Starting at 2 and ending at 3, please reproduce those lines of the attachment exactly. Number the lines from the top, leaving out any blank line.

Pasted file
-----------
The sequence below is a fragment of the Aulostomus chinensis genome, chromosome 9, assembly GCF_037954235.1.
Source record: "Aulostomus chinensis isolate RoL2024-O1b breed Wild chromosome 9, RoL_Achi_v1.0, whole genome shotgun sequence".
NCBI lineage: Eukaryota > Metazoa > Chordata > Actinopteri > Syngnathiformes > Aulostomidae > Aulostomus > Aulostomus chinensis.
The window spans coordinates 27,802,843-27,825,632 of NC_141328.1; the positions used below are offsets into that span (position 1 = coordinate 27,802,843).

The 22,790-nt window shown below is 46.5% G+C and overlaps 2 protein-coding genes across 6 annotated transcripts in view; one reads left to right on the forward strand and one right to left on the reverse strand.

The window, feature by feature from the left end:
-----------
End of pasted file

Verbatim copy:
Source record: "Aulostomus chinensis isolate RoL2024-O1b breed Wild chromosome 9, RoL_Achi_v1.0, whole genome shotgun sequence".
NCBI lineage: Eukaryota > Metazoa > Chordata > Actinopteri > Syngnathiformes > Aulostomidae > Aulostomus > Aulostomus chinensis.